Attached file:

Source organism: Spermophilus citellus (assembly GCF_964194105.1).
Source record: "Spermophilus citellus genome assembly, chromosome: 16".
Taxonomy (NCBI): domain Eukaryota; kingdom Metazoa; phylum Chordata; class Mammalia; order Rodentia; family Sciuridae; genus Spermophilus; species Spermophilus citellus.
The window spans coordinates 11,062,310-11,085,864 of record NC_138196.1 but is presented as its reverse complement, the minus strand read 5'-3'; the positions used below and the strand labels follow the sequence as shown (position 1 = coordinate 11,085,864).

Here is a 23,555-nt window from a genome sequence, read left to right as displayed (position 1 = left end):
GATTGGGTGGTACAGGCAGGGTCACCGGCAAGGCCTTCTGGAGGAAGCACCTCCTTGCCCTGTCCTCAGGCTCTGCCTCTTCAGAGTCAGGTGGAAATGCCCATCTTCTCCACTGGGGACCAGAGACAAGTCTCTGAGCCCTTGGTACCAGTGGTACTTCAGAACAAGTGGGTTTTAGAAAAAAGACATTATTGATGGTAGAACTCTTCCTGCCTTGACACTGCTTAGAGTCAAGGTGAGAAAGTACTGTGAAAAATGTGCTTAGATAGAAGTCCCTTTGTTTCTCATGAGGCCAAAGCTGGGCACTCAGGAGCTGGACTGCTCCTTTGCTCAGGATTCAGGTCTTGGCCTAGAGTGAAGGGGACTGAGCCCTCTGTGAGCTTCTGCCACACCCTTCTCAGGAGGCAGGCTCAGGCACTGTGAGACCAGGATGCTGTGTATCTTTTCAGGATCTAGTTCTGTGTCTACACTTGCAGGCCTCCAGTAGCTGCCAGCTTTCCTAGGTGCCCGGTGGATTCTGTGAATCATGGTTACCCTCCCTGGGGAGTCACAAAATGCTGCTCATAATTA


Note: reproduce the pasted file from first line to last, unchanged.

Source organism: Spermophilus citellus (assembly GCF_964194105.1).
Source record: "Spermophilus citellus genome assembly, chromosome: 16".
Taxonomy (NCBI): domain Eukaryota; kingdom Metazoa; phylum Chordata; class Mammalia; order Rodentia; family Sciuridae; genus Spermophilus; species Spermophilus citellus.
The window spans coordinates 11,062,310-11,085,864 of record NC_138196.1 but is presented as its reverse complement, the minus strand read 5'-3'; the positions used below and the strand labels follow the sequence as shown (position 1 = coordinate 11,085,864).

Here is a 23,555-nt window from a genome sequence, read left to right as displayed (position 1 = left end):
GATTGGGTGGTACAGGCAGGGTCACCGGCAAGGCCTTCTGGAGGAAGCACCTCCTTGCCCTGTCCTCAGGCTCTGCCTCTTCAGAGTCAGGTGGAAATGCCCATCTTCTCCACTGGGGACCAGAGACAAGTCTCTGAGCCCTTGGTACCAGTGGTACTTCAGAACAAGTGGGTTTTAGAAAAAAGACATTATTGATGGTAGAACTCTTCCTGCCTTGACACTGCTTAGAGTCAAGGTGAGAAAGTACTGTGAAAAATGTGCTTAGATAGAAGTCCCTTTGTTTCTCATGAGGCCAAAGCTGGGCACTCAGGAGCTGGACTGCTCCTTTGCTCAGGATTCAGGTCTTGGCCTAGAGTGAAGGGGACTGAGCCCTCTGTGAGCTTCTGCCACACCCTTCTCAGGAGGCAGGCTCAGGCACTGTGAGACCAGGATGCTGTGTATCTTTTCAGGATCTAGTTCTGTGTCTACACTTGCAGGCCTCCAGTAGCTGCCAGCTTTCCTAGGTGCCCGGTGGATTCTGTGAATCATGGTTACCCTCCCTGGGGAGTCACAAAATGCTGCTCATAATTA